For this week, we’re asked to think more critically on the effect Zoom has on the immediate level and the kinds of ramifications it can have long-term for everyday life. To facilitate thoughts and discussion, I’ve read The Zoom Gaze by Autumm Caines and Why We’re Exhausted by Zoom by Susan D. Blum. To put it bluntly, I’m tired. Not out of boredom, but of direct points made by both authors.
We cannot deny the effect Zoom has had in everyday life. It has been an alternative method for us to connect with people that we’ve need. It has been a powerful substitute for classrooms all around and it allows us to stay safe amidst a pandemic. We have to at least give it props for that. I’ve had my fair share of using it for classrooms, hangouts, family and work. Being honest, this is the first time I’ve had to use this much technology and I can say I’m not built for something like this. I find myself collapsing every afternoon because I can’t stand it. It effectively affects my engagement with people in class/work and has diminished my overall energy. In fact, I haven’t made an art piece in so long because part of what I do for printing is creating digital stencils, and I never have the time, patience or energy to boot up my software and start. I feel powerless because of it.
But why is it that way? One point I found interesting was the need to auto-correct and micromanage every part of ourselves when we chat. I see myself doing that quite often and it does get distracting. It isn’t something I would have noticed beforehand but now I catch myself fiddling myself at every minute and looking attentive. I turn off the lights because I want nothing around me to create any sort of false narrative to anyone, but I end up turning off my camera more often to prevent this. But then I feel I’m disconnected overall and I have to decide if I want to ‘hide’ and participate better, or show myself and fixate on what ‘false self’ I want to share. I think back to the Hawthorne Effect, in which humans modify themselves on the fly once they are aware of being watched. I’ll post a link here: https://en.wikipedia.org/wiki/Hawthorne_effect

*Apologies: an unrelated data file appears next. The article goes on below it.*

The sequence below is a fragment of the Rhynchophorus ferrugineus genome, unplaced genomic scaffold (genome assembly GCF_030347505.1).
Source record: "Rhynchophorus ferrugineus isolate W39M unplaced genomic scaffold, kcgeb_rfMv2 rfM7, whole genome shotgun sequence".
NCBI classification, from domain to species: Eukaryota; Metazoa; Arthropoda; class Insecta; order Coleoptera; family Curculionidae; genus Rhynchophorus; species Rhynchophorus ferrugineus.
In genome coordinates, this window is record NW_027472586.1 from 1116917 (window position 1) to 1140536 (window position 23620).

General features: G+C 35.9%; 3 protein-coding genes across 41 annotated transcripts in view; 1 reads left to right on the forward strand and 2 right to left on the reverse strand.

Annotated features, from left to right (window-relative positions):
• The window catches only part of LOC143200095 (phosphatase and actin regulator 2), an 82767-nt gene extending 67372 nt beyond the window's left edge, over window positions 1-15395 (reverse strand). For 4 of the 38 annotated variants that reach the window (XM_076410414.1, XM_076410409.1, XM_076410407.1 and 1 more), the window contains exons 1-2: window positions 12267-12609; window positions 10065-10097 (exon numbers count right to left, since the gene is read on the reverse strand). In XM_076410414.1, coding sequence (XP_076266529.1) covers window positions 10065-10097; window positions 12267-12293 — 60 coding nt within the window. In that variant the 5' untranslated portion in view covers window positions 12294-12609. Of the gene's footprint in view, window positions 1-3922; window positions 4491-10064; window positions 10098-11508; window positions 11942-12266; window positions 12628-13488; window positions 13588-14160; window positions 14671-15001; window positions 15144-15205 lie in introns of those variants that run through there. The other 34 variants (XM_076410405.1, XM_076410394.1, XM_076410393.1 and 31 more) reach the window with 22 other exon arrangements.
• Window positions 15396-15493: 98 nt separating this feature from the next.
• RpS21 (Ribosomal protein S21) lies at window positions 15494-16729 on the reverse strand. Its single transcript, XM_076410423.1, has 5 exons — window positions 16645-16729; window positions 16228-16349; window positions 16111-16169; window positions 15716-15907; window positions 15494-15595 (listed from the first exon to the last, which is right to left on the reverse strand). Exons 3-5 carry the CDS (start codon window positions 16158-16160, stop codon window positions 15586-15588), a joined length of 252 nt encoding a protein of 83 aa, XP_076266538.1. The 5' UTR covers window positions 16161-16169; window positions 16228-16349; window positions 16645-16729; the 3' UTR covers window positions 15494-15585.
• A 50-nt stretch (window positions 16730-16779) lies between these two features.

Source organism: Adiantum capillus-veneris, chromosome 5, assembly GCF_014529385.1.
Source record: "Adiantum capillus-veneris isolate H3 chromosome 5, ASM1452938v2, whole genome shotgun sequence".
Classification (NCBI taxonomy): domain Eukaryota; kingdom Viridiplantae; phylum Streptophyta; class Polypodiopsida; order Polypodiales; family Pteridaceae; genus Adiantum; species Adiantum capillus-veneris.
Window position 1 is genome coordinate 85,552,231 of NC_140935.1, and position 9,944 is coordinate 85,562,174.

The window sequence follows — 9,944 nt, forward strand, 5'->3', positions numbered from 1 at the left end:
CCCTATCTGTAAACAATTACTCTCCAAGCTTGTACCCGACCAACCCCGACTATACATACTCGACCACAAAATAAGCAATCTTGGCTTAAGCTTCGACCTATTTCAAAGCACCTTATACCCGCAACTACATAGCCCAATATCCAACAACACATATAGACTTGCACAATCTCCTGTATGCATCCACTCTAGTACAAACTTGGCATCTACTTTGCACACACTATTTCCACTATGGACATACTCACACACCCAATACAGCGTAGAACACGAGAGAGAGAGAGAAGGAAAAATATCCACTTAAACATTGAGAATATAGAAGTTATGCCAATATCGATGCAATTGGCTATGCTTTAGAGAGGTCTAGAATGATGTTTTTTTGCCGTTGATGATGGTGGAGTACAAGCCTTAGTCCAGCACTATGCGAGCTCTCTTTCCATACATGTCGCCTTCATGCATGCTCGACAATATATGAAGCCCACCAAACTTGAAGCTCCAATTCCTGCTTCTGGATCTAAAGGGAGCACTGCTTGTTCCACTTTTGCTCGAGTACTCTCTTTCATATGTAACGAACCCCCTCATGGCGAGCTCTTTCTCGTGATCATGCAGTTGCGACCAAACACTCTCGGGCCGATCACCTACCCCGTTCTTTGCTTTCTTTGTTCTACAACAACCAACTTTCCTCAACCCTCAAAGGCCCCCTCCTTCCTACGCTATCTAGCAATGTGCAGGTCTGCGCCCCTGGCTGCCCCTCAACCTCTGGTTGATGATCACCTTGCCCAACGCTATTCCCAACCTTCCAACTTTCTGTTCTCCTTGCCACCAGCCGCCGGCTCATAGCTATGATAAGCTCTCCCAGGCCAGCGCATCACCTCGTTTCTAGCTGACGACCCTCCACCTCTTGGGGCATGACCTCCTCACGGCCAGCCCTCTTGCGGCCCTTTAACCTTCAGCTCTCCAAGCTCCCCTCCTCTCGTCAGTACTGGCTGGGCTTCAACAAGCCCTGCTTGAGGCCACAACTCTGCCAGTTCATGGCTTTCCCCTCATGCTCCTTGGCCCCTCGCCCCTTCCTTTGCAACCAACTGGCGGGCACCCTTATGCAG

Another fascinating point made was hierarchy. It is true that one speaker acts as the host and facilitates whatever goes on in the session, but there is an incredible amount of power bestowed upon them that isn’t often evident in real-life engagement. The ability to mute all at once is a powerful tool to keep people organized, but I’m sure some have used it to assert their dominant status in conversation. Even the notion of private chats in the chat log shows how bizarre all this is. I know we had passing notes in class before, but that came with the risk of performing espionage to ensure our messages came through. Here we can just strike up whatever chat we want without anyone being the wiser. It creates a dissonance and doesn’t help unify a group.
I’m hoping all this is temporary, I cannot imagine this being the new norm now. I feel like I’m slacking as a student because of it, and it directly affects my livelihood to the point where I’m often battling foreclosure and debt. I haven’t created anything and as a creator who needs this medium to express it feels painful for me. If this is just me, I cannot imagine the sort of exhaustion everyone else is feeling and it further illustrates the need to find something to remedy all this. I doubt a reasonable solution can come from this, Zoom is very convenient right now for a lot of situations so it feels like we just have to make do. I usually don’t get this expressive but I’m starting to resonate even more with what we are reading and it is sad to see what is going on with the health of everyone.